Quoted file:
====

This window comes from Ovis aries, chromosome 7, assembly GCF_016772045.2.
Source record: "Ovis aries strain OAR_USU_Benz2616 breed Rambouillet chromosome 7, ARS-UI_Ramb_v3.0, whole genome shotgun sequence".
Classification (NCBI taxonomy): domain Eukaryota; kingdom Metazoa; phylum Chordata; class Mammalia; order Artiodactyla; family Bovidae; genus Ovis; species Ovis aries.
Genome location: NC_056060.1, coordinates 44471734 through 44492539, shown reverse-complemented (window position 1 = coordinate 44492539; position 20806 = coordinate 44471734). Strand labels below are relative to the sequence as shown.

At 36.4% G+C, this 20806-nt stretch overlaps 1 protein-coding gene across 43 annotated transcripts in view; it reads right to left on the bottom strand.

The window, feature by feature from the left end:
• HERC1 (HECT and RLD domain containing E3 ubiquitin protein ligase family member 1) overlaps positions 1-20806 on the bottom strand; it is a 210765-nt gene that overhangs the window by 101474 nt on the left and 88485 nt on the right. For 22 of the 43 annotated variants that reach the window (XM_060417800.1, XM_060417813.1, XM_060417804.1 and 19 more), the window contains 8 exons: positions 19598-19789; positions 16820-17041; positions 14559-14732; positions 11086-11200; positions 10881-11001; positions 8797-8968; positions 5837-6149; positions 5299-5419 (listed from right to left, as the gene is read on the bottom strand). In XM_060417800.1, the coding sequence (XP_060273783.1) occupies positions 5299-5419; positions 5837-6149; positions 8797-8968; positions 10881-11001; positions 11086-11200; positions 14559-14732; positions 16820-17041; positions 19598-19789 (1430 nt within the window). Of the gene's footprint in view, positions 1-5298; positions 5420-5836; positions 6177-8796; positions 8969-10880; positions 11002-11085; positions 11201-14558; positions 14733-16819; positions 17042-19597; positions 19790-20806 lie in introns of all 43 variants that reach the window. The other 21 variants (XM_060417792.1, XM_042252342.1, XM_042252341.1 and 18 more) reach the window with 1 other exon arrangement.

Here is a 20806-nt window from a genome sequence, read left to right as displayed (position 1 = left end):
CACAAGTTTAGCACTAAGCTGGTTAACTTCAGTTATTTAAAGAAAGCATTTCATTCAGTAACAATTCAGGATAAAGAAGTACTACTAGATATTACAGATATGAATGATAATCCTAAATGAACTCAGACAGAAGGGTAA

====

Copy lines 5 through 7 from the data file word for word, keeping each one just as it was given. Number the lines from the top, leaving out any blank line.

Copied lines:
At 36.4% G+C, this 20806-nt stretch overlaps 1 protein-coding gene across 43 annotated transcripts in view; it reads right to left on the bottom strand.

The window, feature by feature from the left end:
• HERC1 (HECT and RLD domain containing E3 ubiquitin protein ligase family member 1) overlaps positions 1-20806 on the bottom strand; it is a 210765-nt gene that overhangs the window by 101474 nt on the left and 88485 nt on the right. For 22 of the 43 annotated variants that reach the window (XM_060417800.1, XM_060417813.1, XM_060417804.1 and 19 more), the window contains 8 exons: positions 19598-19789; positions 16820-17041; positions 14559-14732; positions 11086-11200; positions 10881-11001; positions 8797-8968; positions 5837-6149; positions 5299-5419 (listed from right to left, as the gene is read on the bottom strand). In XM_060417800.1, the coding sequence (XP_060273783.1) occupies positions 5299-5419; positions 5837-6149; positions 8797-8968; positions 10881-11001; positions 11086-11200; positions 14559-14732; positions 16820-17041; positions 19598-19789 (1430 nt within the window). Of the gene's footprint in view, positions 1-5298; positions 5420-5836; positions 6177-8796; positions 8969-10880; positions 11002-11085; positions 11201-14558; positions 14733-16819; positions 17042-19597; positions 19790-20806 lie in introns of all 43 variants that reach the window. The other 21 variants (XM_060417792.1, XM_042252342.1, XM_042252341.1 and 18 more) reach the window with 1 other exon arrangement.